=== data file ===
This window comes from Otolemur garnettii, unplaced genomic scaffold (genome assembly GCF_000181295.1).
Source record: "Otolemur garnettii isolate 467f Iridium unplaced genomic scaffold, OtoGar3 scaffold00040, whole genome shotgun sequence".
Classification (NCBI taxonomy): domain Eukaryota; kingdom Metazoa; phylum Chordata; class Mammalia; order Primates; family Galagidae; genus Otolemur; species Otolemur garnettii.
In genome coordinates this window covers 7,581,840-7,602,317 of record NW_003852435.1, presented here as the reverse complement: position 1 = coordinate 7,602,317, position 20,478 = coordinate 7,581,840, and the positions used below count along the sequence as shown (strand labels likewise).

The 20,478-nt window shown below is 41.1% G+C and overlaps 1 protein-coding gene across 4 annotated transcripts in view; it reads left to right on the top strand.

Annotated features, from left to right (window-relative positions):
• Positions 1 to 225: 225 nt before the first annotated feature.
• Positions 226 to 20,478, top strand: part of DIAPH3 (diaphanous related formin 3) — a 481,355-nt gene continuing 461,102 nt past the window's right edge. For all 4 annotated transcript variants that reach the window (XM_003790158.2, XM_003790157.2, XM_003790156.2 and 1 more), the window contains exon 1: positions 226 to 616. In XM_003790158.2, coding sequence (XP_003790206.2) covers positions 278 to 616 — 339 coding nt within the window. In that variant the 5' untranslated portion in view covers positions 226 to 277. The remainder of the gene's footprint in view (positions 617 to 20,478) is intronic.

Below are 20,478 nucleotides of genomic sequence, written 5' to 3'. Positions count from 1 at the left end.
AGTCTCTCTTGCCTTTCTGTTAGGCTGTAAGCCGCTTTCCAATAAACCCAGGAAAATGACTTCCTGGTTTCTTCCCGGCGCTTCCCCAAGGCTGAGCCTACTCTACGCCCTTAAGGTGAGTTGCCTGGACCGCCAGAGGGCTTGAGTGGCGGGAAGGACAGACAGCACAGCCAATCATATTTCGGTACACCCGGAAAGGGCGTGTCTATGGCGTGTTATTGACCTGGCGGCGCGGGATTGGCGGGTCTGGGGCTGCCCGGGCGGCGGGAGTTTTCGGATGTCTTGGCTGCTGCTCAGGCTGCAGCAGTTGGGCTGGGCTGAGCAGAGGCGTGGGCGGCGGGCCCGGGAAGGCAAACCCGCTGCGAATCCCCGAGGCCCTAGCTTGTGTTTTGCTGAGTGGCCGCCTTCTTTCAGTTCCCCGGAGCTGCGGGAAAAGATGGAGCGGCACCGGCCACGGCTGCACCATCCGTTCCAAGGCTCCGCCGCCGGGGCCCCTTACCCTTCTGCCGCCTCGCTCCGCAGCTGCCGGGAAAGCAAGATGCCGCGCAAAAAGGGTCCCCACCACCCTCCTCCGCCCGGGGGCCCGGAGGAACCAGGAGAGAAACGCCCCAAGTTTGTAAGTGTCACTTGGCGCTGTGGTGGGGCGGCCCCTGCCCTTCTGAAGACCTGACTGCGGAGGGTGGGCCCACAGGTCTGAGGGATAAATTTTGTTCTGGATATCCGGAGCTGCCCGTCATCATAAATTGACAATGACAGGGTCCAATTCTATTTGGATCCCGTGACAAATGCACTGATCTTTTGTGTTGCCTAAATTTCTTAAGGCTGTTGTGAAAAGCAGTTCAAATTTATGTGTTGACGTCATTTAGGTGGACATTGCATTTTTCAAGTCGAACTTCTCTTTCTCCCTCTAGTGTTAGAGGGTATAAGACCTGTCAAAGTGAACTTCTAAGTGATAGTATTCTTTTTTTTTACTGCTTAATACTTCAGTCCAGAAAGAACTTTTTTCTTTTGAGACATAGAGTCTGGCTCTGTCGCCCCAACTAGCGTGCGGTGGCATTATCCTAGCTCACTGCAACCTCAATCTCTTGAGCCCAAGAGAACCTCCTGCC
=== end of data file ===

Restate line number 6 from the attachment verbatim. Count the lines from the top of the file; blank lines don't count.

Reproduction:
Annotated features, from left to right (window-relative positions):